The word "all" in 1 Timothy 2 most likely refers to "all types of people," or "all classes of people," since the word "all" is used earlier to refer to types/classes of people, such as "kings and all who are in high positions" (1 Timothy 2:2
Some argue that 1 Timothy 2:3-6
3 This is good, and it is pleasing in the sight of God our Savior, 4 who desires all people to be saved and to come to the knowledge of the truth. 5 For there is one God, and there is one mediator between God and men, the man Christ Jesus, 6 who gave himself as a ransom for all, which is the testimony given at the proper time.
The word "all" does not necessarily refer to every single person in the world, and in fact, it is arguable that most of the time the Bible uses the word "all," it is not in fact referring to every single person in the world.
In the immediate context of 1 Timothy 2, in verses 1-2, we gain insight into what the word "all" really means. Verses 1-2 say this:
1 First of all, then, I urge that supplications, prayers, intercessions, and thanksgivings be made for all people, 2 for kings and all who are in high positions, that we may lead a peaceful and quiet life, godly and dignified in every way.
Here, we see that examples of "all" are "kings and all who are in high positions." So, the word "all" does not refer to all individual people, but rather to groups, or kinds, or classes, people.
Thus, 1 Timothy 2:4
Likewise, 1 Timothy 2:6
There are other passages in the Bible that help us understand what the terms "all" and "the world" mean within the context of the Bible.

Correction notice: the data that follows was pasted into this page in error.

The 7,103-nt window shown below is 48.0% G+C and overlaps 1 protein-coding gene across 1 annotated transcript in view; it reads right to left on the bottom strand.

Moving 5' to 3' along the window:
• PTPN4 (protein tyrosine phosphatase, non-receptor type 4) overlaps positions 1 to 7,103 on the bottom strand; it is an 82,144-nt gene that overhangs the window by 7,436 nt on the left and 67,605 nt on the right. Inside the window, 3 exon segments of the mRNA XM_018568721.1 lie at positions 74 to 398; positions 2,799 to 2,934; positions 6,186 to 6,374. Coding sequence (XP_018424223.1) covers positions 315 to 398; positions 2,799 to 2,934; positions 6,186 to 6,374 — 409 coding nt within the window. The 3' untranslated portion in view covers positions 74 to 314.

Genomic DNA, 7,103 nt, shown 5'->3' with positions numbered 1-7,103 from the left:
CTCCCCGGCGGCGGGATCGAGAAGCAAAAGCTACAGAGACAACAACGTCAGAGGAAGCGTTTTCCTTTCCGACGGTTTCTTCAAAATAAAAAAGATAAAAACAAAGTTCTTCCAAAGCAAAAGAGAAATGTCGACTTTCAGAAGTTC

39 Many Samaritans from that town believed in him because of the woman's testimony, “He told me all that I ever did.” 40 So when the Samaritans came to him, they asked him to stay with them, and he stayed there two days. 41 And many more believed because of his word. 42 They said to the woman, “It is no longer because of what you said that we believe, for we have heard for ourselves, and we know that this is indeed the Savior of the world.”
Here, Jesus is "the Savior of the world" in that He is the savior of both Jews and Samaritans. The Samaritans had thought that Jesus came exclusively for the Jews, but they learned that Jesus came for "the world"—or, not just for the Jews.
And they sang a new song, saying, “Worthy are you to take the scroll and to open its seals, for you were slain, and by your blood you ransomed people for God from every tribe and language and people and nation,
This verse tells us that Jesus came to save people from all over the world, people "from every tribe and language and people and nation," not every single person in the world.
For as in Adam all die, so also in Christ shall all be made alive.
Here, "all" clearly does not mean every single person, since Scripture is clear that not every person will be "made alive." The word "all" here is used in a parallel structure. Adam represented all humanity, so in Adam all die, and Christ represents His people, so in Christ "all" (everyone who Jesus came to save) will be made alive.
For the grace of God has appeared, bringing salvation for all people
Here, "all people" does not refer to every single person in the world, but rather to people of all types and classes. Earlier in TItus 2, Paul refers to types and classes of people such as "older men," "younger women," "young women," "younger men," and "bondservants" (TItus 2:1-10
For God so loved the world, that he gave his only Son, that whoever believes in him should not perish but have eternal life.
Here, God giving His son for "the world" is connected with the idea that "whoever believes" in Jesus will be saved. So, here, "the world" refers to "whoever believes," which is not every single person in the world.